Transparency is key if public- private partnerships in the financial sector of any country want to ensure financial inclusion for its people, says a Washington advocacy group.
John Taylor, who is the president of the National Community Reinvestment Coalition, said transpar ency in the way financial institutions approve loans for the poorer groups would be the first step in the `democratisation of access of capital’ .
"The PPP should ensure fiscal fiduciary respons ibility across the board and help anyone who walks into the bank," he said in a talk he presented at the invitation of the Asian Institute of Finance.
Taylor, who is the president of the group, spoke about how the private financial services sector and governments can collaborate to increase the economic opportunities for moderate and lower-in come populations.
Through a public evaluation of the Community Reinvestment Act law for banks, American consumers are able to ascertain if banks are able to meet their obligations.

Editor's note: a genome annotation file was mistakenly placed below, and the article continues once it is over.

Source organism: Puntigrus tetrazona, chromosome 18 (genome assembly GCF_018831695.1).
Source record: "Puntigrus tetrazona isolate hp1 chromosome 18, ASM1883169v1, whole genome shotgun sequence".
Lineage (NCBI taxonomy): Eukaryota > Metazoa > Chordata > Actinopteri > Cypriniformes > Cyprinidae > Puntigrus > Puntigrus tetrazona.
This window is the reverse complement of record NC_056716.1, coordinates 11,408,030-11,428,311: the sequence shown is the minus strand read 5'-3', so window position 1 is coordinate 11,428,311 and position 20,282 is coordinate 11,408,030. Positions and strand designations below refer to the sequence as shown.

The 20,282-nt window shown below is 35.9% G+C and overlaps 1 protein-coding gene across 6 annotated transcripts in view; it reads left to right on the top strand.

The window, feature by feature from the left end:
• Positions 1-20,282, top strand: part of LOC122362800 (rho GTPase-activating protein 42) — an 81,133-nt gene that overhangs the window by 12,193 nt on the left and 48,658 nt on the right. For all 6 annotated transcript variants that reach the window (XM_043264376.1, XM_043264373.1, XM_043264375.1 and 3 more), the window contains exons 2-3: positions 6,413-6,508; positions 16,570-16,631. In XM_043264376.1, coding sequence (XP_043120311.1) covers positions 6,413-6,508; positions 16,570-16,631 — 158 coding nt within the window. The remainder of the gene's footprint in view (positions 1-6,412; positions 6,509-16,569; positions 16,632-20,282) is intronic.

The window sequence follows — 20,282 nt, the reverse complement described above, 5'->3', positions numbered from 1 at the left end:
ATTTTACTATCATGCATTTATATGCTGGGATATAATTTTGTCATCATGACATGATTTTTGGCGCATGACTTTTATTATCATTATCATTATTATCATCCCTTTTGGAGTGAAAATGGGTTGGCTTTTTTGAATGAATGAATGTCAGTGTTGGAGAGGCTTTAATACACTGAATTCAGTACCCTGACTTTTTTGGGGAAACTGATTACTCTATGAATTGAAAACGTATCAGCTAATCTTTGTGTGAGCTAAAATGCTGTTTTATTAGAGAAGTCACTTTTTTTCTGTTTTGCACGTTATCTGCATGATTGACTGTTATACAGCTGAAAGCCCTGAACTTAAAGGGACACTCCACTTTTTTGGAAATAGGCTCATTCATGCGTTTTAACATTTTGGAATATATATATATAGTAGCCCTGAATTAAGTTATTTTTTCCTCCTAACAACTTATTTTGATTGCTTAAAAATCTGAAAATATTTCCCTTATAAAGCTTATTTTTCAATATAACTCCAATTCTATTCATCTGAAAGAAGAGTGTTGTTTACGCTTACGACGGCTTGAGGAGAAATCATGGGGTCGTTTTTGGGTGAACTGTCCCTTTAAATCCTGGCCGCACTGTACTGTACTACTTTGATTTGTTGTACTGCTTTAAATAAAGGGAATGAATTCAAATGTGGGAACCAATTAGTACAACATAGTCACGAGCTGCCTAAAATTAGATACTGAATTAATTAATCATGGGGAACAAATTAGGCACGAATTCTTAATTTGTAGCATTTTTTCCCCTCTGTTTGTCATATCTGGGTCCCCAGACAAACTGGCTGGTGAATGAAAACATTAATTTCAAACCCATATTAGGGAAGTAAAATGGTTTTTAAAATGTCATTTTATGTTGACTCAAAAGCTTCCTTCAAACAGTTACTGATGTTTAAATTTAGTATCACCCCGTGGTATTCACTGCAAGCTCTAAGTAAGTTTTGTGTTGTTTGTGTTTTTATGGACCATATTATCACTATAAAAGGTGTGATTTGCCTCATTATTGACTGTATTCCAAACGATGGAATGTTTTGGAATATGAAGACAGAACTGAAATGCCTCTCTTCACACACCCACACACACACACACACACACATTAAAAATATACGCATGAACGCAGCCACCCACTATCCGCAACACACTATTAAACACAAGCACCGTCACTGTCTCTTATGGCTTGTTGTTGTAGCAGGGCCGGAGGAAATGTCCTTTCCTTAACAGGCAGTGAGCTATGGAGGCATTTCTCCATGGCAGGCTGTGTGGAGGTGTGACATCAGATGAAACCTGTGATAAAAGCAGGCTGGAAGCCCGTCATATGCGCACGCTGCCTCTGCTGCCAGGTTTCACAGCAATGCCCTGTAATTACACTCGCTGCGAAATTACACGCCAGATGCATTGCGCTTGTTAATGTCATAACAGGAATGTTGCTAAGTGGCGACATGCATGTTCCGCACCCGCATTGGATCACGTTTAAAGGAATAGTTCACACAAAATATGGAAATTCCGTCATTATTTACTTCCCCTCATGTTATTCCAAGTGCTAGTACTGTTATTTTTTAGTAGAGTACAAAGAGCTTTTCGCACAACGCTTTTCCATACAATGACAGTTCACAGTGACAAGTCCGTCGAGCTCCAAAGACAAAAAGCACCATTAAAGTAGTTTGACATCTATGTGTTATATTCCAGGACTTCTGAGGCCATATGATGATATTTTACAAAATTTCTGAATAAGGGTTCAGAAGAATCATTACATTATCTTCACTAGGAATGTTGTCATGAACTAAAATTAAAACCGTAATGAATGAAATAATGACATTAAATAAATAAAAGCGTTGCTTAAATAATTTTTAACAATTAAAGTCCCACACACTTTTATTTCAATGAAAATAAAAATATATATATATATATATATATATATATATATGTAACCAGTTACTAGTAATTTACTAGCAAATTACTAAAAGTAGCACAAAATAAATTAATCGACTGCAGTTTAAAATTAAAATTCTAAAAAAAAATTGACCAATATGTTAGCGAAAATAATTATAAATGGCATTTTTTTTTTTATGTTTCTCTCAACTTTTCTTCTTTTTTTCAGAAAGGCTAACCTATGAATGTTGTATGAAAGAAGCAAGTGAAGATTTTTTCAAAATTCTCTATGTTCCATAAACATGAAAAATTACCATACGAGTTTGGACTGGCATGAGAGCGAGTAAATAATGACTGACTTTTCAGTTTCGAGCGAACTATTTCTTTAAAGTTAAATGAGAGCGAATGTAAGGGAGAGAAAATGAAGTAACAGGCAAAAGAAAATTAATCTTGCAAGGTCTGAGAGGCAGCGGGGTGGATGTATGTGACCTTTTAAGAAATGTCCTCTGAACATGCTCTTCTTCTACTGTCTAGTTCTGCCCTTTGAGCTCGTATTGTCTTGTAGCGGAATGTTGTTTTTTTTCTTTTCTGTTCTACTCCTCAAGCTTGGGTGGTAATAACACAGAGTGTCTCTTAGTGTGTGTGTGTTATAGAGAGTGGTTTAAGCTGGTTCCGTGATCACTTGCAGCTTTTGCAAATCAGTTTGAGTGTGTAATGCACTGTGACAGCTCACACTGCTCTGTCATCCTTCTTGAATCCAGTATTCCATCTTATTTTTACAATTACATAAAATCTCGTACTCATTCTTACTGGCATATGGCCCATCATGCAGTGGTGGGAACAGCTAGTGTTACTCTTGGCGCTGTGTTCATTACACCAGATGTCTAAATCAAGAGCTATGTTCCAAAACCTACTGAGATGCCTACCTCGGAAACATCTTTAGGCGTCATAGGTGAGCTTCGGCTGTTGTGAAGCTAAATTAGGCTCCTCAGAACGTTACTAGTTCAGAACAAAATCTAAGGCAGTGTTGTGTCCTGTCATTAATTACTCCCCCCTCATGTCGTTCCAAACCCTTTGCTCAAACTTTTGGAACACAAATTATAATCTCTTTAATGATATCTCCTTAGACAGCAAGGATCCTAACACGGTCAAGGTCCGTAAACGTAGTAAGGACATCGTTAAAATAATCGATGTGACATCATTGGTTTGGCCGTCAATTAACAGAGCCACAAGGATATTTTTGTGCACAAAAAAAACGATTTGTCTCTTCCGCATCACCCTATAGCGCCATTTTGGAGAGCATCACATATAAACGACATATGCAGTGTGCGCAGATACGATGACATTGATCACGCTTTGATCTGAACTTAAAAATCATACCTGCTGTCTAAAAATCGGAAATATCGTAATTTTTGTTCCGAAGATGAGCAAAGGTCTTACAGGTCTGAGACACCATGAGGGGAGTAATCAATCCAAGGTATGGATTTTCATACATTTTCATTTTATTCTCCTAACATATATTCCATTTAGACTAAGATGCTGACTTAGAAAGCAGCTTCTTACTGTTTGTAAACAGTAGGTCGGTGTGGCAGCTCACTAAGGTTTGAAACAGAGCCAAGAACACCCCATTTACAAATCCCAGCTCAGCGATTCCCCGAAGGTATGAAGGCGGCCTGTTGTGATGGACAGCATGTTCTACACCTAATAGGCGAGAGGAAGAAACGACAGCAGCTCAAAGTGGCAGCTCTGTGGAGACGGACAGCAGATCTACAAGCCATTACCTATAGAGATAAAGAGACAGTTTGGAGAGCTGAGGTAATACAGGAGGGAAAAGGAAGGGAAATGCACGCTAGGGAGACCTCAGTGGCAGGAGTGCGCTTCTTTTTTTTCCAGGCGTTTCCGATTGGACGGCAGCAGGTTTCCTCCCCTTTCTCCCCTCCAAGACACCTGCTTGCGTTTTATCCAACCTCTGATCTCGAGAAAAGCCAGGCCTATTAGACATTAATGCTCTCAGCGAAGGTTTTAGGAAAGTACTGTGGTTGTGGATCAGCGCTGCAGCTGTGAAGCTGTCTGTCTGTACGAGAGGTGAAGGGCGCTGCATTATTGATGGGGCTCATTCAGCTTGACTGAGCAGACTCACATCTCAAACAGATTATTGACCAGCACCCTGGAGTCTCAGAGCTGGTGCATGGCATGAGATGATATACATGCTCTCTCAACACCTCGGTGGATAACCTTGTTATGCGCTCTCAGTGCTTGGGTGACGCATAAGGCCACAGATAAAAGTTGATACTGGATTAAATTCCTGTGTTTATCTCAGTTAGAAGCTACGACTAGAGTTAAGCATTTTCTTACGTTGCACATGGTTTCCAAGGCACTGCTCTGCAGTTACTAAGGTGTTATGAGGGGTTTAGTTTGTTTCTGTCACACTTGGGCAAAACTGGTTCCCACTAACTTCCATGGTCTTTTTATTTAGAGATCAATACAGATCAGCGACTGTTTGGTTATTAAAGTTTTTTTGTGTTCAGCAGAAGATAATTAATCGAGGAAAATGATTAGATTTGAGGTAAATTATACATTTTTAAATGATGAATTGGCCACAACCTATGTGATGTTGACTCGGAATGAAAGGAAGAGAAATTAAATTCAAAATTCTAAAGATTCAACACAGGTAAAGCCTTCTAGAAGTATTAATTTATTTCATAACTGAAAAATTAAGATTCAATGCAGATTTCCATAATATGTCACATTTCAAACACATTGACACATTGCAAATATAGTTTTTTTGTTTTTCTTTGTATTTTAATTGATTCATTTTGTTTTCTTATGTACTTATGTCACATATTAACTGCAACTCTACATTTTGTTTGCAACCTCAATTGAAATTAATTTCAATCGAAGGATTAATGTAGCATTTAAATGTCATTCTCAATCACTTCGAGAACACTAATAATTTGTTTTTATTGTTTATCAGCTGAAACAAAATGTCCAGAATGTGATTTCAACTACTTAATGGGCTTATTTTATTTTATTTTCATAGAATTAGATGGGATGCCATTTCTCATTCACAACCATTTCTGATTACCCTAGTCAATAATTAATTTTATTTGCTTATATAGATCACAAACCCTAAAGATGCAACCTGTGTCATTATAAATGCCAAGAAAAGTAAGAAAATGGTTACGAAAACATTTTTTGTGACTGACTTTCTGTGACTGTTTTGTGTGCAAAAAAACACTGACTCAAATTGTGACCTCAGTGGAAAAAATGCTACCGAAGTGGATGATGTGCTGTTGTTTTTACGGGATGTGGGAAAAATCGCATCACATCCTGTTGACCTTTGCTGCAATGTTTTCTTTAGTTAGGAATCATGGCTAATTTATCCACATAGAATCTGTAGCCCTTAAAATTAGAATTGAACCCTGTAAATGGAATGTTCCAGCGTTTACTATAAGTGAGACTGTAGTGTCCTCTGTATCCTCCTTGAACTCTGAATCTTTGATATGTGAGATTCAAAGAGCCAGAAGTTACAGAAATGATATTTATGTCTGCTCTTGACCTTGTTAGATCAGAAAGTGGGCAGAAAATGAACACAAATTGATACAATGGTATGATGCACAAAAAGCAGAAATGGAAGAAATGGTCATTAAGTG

"The Act creates the obligation for banks to meet the credit needs of the low-income bracket."
While Americans are aware of the free market in which its financial sector exists, the legislation ensures that it abides by the rule of law.
"It also ensures integrity which we lost in mortgages before the crisis."
The US economy was hit by a mortgage crisis in 2007, which subsequently caused panic and global financial turmoil.
The NCRC is an association of more than 600 community-based organisations that promote access to basic banking services, including credit and savings, to create and sustain affordable housing, job development, and vibrant communities for America’s working families.
Taylor was instrumental in helping South African groups develop their HMDA-like law and movement for a Community Reinvestment Act-like legal frame work for citizen empowerment.
In the case of Malaysian banks, he said, an application of a similar legal framework would first require the data of consumer lending.